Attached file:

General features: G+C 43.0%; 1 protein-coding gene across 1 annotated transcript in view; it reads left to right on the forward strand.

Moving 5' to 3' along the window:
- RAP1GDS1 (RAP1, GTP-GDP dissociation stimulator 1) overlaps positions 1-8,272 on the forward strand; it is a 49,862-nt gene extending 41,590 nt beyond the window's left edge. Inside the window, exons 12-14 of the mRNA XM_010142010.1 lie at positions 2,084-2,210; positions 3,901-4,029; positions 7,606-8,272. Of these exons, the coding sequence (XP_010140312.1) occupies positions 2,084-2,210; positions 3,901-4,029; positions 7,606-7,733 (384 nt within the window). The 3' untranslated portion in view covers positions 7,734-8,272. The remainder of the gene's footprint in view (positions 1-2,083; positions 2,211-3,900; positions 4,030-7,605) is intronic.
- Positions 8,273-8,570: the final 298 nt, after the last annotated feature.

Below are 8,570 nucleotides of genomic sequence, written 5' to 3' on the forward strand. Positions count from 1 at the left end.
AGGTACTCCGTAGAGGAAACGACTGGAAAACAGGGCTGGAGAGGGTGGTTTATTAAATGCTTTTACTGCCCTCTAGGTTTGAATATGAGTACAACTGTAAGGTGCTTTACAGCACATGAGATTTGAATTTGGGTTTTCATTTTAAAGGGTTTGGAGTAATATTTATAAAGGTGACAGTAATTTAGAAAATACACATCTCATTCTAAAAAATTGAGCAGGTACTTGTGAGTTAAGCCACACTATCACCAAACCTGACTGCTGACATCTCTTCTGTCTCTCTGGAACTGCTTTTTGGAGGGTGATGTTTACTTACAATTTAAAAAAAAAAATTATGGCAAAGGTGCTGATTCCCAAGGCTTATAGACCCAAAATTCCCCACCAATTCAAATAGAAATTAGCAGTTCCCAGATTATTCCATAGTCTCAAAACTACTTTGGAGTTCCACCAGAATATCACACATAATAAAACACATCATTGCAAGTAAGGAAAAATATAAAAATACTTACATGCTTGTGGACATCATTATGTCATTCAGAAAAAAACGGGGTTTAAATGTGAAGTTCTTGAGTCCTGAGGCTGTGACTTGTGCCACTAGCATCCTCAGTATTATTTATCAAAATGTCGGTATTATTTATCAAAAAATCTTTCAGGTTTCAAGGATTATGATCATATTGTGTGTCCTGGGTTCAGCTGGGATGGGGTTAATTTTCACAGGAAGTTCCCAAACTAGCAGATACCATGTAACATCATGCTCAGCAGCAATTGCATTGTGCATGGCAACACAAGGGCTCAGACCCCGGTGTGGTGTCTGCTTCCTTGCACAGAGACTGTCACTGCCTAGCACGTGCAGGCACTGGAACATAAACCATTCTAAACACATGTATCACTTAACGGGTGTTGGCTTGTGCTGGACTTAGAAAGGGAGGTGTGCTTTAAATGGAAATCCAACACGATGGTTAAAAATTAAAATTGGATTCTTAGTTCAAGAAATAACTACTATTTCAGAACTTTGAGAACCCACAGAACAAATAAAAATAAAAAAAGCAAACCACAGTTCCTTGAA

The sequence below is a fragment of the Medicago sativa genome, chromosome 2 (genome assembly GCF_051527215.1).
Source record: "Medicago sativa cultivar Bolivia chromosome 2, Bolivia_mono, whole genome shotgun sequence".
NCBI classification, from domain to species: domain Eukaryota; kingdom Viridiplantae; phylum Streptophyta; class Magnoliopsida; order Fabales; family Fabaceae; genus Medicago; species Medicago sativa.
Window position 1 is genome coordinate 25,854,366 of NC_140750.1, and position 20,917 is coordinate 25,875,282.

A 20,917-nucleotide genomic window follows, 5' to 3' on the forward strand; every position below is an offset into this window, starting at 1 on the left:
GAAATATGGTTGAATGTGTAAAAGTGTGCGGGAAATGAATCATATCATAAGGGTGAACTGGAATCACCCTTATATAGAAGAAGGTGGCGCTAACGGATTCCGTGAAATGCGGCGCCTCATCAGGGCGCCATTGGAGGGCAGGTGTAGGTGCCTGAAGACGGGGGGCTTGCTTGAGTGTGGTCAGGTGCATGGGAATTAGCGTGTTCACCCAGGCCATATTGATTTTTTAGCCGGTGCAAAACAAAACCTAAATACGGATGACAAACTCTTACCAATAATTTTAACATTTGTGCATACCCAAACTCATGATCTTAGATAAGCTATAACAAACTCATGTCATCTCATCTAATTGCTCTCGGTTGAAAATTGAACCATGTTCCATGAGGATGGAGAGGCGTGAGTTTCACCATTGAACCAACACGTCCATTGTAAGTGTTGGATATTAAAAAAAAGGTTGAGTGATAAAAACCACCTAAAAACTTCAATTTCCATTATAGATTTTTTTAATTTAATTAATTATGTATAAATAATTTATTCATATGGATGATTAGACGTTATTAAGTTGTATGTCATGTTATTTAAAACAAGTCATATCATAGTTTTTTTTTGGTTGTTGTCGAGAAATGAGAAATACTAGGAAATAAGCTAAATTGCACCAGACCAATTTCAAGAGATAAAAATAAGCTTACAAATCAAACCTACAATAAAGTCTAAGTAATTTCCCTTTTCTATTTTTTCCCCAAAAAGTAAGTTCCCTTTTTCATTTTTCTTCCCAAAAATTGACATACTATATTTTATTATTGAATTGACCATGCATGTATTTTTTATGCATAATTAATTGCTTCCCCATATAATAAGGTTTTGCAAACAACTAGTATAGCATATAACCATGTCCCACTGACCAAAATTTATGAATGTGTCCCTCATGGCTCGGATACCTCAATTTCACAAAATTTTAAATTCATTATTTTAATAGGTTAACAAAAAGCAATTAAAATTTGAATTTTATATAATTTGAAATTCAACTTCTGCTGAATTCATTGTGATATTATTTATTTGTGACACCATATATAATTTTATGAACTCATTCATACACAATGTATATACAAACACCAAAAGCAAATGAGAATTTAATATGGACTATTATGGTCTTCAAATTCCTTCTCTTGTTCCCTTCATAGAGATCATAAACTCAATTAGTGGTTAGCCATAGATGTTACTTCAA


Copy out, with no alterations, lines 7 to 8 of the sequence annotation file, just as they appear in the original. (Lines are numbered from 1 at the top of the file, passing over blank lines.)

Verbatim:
The sequence below is a fragment of the Medicago sativa genome, chromosome 2 (genome assembly GCF_051527215.1).
Source record: "Medicago sativa cultivar Bolivia chromosome 2, Bolivia_mono, whole genome shotgun sequence".